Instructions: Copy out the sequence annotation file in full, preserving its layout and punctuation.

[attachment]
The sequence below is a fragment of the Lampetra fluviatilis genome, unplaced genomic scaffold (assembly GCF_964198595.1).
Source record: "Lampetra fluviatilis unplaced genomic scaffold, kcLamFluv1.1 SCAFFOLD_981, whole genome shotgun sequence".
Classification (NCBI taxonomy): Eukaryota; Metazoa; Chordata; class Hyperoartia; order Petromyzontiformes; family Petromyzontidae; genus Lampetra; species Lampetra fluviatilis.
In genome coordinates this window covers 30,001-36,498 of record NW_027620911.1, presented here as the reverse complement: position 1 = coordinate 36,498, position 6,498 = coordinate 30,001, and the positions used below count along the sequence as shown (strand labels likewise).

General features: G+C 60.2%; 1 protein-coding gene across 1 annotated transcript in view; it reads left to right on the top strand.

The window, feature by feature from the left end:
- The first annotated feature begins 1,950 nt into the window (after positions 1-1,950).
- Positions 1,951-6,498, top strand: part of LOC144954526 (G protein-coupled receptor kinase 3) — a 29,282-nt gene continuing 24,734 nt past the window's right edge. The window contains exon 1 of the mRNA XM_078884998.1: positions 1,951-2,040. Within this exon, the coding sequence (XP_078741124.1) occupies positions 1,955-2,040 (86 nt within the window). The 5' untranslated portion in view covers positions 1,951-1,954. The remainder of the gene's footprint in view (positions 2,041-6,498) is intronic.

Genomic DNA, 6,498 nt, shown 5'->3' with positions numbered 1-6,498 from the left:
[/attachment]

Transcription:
The sequence below is a fragment of the Lampetra fluviatilis genome, unplaced genomic scaffold (assembly GCF_964198595.1).
Source record: "Lampetra fluviatilis unplaced genomic scaffold, kcLamFluv1.1 SCAFFOLD_981, whole genome shotgun sequence".
Classification (NCBI taxonomy): Eukaryota; Metazoa; Chordata; class Hyperoartia; order Petromyzontiformes; family Petromyzontidae; genus Lampetra; species Lampetra fluviatilis.
In genome coordinates this window covers 30,001-36,498 of record NW_027620911.1, presented here as the reverse complement: position 1 = coordinate 36,498, position 6,498 = coordinate 30,001, and the positions used below count along the sequence as shown (strand labels likewise).

General features: G+C 60.2%; 1 protein-coding gene across 1 annotated transcript in view; it reads left to right on the top strand.

The window, feature by feature from the left end:
- The first annotated feature begins 1,950 nt into the window (after positions 1-1,950).
- Positions 1,951-6,498, top strand: part of LOC144954526 (G protein-coupled receptor kinase 3) — a 29,282-nt gene continuing 24,734 nt past the window's right edge. The window contains exon 1 of the mRNA XM_078884998.1: positions 1,951-2,040. Within this exon, the coding sequence (XP_078741124.1) occupies positions 1,955-2,040 (86 nt within the window). The 5' untranslated portion in view covers positions 1,951-1,954. The remainder of the gene's footprint in view (positions 2,041-6,498) is intronic.

Genomic DNA, 6,498 nt, shown 5'->3' with positions numbered 1-6,498 from the left: